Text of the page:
Foudroyant and Pégase entering Portsmouth Harbour, 1782 (Painted by Dominic Serres)


Other distinctive features of the brand included the 20-degree slanted label, and the “Striding Man” motif which helped separate JW from its competition. This “Striding Man” was originally conceived as a flamboyantly dressed Victorian man in a top hat, bright red suit and monocle.


The imagery in this advertisement feels slightly unsettling if you ask me (Image Source: John Walker & Sons Ltd)


In fact, the “Striding Man” motif is so well-known and memorable around the world that I was told he appeared in a nightmare of Japanese novelist, Haruki Murakami, who then incorporated the Man into his best-selling novel “Kafka on the Shore” as a malevolent spirit (Image Source: Kafka on the Shore’s stage play).


The Red Label is an important part of the standard JW core range of whiskies introduced in 1909. The blend combines grain and malt whiskies from up to 30 distilleries over Scotland, including Linkwood and Clynelish distillery- which produce very good quality single malts. 

Despite our fascination with single malts, I suspect many of these Diageo portfolio distilleries would have been mothballed in the whisky crash of the 1980s, if not for their importance to Johnnie Walker blend. So a blended whisky such as Johnnie Walker was arguably the saviour of a large number of distilleries in the Scotch world.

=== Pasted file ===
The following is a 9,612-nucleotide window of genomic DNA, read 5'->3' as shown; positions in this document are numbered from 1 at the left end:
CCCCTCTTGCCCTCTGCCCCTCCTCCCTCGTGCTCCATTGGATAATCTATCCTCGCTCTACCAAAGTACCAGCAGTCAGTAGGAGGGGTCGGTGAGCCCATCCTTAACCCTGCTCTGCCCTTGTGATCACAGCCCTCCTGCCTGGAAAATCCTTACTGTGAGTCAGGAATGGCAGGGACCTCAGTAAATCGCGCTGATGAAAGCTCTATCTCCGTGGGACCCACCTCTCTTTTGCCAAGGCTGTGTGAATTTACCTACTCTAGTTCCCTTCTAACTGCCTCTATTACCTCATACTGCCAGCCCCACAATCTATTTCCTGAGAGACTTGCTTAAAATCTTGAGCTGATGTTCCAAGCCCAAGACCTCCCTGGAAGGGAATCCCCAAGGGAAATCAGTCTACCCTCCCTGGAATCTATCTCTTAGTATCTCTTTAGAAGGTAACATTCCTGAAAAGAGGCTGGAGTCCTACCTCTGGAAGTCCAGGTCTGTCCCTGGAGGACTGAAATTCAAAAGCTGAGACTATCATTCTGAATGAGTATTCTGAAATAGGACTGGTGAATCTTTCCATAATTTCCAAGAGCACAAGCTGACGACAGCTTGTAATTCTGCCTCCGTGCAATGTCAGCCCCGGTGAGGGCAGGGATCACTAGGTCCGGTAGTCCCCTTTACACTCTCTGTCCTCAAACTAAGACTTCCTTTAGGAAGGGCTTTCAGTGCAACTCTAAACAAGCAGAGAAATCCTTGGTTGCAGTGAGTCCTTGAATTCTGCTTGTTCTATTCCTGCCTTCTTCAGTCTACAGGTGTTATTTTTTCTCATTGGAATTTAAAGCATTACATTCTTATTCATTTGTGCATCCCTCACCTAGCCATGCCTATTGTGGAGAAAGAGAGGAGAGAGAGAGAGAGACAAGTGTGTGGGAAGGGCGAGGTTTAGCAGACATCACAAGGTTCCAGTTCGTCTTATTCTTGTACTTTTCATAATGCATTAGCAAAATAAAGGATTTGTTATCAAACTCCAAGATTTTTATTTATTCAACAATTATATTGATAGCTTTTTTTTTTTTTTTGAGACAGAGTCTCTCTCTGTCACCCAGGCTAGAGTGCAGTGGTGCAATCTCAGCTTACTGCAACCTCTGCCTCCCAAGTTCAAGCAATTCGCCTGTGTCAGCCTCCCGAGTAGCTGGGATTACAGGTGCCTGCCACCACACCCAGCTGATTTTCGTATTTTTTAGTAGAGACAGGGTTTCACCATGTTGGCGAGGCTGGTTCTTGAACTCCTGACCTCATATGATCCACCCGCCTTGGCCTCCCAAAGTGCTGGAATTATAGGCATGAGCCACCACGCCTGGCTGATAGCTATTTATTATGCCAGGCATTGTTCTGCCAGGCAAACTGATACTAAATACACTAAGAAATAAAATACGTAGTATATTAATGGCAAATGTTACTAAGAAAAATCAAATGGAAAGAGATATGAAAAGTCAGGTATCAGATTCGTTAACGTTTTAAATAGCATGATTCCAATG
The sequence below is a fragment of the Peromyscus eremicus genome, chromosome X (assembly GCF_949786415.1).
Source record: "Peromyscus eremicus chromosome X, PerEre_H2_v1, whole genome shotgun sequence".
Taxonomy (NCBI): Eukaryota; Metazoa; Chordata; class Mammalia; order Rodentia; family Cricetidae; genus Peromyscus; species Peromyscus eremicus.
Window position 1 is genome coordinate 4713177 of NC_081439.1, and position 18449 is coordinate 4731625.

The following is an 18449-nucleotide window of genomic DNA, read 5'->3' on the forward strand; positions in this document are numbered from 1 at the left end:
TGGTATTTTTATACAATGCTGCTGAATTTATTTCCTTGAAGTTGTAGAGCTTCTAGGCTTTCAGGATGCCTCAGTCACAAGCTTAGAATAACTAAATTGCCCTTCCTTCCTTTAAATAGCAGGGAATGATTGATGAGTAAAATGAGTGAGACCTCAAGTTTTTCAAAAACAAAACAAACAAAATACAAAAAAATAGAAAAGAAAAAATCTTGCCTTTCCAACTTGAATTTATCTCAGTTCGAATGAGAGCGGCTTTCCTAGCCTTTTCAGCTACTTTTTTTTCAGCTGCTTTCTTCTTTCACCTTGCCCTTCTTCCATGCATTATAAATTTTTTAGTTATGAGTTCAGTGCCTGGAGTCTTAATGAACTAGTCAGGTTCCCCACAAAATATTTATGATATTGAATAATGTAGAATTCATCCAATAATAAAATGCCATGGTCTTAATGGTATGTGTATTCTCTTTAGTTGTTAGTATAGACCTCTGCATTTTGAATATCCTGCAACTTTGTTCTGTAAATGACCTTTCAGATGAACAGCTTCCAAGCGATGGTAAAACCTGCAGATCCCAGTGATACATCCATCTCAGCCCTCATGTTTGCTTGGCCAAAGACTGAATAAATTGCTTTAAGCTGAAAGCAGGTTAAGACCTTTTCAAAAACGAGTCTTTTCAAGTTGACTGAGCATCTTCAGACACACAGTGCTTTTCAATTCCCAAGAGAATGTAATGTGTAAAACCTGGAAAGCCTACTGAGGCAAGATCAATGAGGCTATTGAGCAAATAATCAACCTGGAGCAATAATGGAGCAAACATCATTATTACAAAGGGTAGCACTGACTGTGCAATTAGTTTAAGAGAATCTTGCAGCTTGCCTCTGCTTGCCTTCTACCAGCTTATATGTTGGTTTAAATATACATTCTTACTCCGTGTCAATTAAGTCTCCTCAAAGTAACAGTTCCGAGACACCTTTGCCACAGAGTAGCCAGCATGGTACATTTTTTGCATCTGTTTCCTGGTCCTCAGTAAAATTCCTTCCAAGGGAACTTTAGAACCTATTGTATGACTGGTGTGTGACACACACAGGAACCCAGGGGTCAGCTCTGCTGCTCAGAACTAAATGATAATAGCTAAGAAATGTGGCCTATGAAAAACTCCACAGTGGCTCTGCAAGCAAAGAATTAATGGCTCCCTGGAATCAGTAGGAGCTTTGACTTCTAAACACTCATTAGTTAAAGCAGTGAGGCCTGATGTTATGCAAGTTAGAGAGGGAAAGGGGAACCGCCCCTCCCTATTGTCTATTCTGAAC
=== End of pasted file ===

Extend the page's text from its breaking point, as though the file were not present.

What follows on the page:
The general taste profile of Johnnie Walker Red Labels is supposed to include spiciness, vibrant smoky flavours, mellow vanilla, zestiness and a long lingering smoky finish. But how would today’s Red Label compare to one distilled over 50 years ago? 

Let’s find out!



Johnnie Walker Red Label, circa 2021, 40% abv (the modern bottle)


Malty and Dry

Note: We assign every bottle we review to one of five Flavour Camps, based on the most dominant flavours found. The Flavour Camps are : (1) Fragrant and Floral, (2) Fruity and Spicy, (3) Malty and Dry, (4) Rich and Round and (5) Smokey and Peaty. To learn more about each Flavour Camp, please click here.